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Conviction upheld in Truscio case

The judge who presided when a jury found nurse Ann Marie Truscio guilty of injecting 13 patients with insulin overdoses, one of which allegedly killed a man, has again rejected a motion to cancel her conviction.

Erie County District Attorney Frank A. Sedita III claims the case is over, because Truscio's lawyer allegedly missed a deadline to appeal the ruling by Wyoming County Judge Mark H. Dadd.

Truscio's attorney, retired State Court of Appeals Justice George Bundy Smith Jr., said Sedita is wrong and the appeal deadline has been met.

Dadd, in a ruling dated April 4 but not stamped by a Niagara County Court clerk until April 30, brushed aside Smith's arguments for vacating the jury's verdict that Truscio was guilty of one count of criminally negligent homicide and 12 counts of first-degree assault.

Truscio, 53, of Lockport, served 10 years in prison and is on parole until 2015. She maintains she is innocent and that there were numerous legal flaws in her trial.

Truscio was charged with murder and manslaughter in connection with the 1988 death of Edwin Klein, 74, in Niagara Falls Memorial Medical Center.

In 1995, a jury rejected those charges but found Truscio guilty of criminally negligent homicide and of assault for insulin injections in 12 other patients that year.

Because of conflicts of interest, the case ended up being prosecuted by Thomas P. Franczyk, then an Erie County assistant district attorney and now a judge.

Truscio's trial counsel was the late Dennis P. O'Keefe, a former assistant U.S. attorney who admitted at Truscio's sentencing that he wasn't up to speed on some of the legal differences in rules of evidence between federal and New York courts.

Dadd, as he did in 2005, when other attorneys representing Truscio tried to get him to vacate the convictions, rejected the effort without holding a hearing or oral arguments.

"The court sees no reason to depart from its prior holding," Dadd wrote.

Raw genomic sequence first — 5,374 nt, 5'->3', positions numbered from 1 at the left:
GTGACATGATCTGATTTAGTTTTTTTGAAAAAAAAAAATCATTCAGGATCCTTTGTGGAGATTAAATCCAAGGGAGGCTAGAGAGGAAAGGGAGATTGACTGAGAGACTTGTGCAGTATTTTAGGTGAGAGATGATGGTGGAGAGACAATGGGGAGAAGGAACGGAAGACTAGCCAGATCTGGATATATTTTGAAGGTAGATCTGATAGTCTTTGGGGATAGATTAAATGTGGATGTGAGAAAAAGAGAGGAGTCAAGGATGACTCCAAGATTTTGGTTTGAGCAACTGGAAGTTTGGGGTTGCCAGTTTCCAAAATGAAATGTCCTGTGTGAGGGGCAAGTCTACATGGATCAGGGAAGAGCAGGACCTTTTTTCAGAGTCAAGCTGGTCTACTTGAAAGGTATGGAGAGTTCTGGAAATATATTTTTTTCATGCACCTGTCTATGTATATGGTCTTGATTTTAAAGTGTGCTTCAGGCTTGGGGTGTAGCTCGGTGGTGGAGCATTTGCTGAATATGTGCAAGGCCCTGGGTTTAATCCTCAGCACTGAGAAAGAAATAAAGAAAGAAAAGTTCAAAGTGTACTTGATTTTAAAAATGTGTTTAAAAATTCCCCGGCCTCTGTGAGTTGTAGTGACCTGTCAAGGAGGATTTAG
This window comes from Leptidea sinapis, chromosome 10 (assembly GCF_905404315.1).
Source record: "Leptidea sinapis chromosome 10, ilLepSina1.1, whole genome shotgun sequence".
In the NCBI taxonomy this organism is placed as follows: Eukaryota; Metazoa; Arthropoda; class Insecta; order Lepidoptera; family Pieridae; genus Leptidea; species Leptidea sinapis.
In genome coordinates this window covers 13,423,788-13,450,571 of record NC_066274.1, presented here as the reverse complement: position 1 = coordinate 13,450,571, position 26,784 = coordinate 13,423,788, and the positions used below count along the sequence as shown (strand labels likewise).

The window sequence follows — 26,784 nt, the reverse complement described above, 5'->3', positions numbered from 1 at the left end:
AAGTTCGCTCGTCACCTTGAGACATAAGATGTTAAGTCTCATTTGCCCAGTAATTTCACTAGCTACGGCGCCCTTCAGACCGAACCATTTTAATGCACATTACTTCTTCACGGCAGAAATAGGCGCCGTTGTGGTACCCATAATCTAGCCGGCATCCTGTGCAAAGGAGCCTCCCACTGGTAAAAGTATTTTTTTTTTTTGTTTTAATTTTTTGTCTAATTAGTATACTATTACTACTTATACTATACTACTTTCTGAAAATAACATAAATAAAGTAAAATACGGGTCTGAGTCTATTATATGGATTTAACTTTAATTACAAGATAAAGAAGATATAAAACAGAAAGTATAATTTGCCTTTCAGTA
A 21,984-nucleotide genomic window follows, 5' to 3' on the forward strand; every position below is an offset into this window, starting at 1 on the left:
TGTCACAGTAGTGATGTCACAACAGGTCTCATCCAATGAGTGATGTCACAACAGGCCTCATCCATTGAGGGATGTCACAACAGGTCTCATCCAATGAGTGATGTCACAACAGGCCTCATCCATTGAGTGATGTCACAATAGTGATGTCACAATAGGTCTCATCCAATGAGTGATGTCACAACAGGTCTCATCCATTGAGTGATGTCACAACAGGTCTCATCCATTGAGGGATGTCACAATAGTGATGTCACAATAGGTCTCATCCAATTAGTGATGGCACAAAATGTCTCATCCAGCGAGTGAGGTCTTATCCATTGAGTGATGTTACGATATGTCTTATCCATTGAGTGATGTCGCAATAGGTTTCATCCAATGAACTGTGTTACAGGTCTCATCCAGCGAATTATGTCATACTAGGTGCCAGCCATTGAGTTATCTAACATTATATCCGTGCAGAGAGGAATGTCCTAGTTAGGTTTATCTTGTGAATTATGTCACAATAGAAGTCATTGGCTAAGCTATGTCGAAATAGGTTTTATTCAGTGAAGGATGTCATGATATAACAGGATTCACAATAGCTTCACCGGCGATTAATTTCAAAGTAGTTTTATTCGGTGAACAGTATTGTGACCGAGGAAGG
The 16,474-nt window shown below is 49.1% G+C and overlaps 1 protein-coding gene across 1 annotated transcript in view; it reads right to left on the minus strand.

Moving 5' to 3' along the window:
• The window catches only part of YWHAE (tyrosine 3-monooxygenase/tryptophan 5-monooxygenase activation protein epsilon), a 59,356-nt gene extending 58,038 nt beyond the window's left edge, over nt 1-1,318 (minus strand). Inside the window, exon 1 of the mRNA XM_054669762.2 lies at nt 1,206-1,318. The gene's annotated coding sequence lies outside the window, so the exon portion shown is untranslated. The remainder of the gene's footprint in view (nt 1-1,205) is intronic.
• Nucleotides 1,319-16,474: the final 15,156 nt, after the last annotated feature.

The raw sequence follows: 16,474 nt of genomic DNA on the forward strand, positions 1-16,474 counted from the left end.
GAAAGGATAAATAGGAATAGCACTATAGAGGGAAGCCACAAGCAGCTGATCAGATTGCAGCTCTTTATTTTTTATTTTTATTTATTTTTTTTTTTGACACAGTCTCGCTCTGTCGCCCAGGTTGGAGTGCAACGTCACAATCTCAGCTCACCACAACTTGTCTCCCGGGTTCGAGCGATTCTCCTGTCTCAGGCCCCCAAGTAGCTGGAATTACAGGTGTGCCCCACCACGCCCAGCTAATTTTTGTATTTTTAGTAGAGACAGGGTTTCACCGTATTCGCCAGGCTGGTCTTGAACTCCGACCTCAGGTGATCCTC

Truscio said in an email to The Buffalo News that she wasn't surprised by Dadd's ruling, but Dadd's court was expected all along to be only the first stop on a tour through the appellate courts.

Sedita, however, said Friday he thinks Truscio is going nowhere because Smith allegedly missed a deadline to file a notice of appeal within 30 days.

Donna A. Milling, chief of Sedita's appeals bureau, said Smith had to make that filing within 30 days of May 10, when Milling said she served him with a copy of Dadd's order.

But Smith said he never received Dadd's opinion until June 10, so the clock didn't start ticking until then.

"Within a week, I filed a notice of appeal," Smith said. "[Sedita] is absolutely incorrect."

Smith said Franczyk misled the jury on the cause of Klein's death -- the original death certificate listed natural causes and was altered later -- and didn't turn over information to the defense that Smith believes he should have.

Among those items was the fact that two other nurses were fired by the medical center about the same time as Truscio after being questioned by police, and that Truscio was absolved by police from any connection with starting a fire at a nursing home where she previously worked.

"Any one of those things is enough to vacate that conviction, and, I contend, get Ann Marie Truscio completely off the hook," Smith said.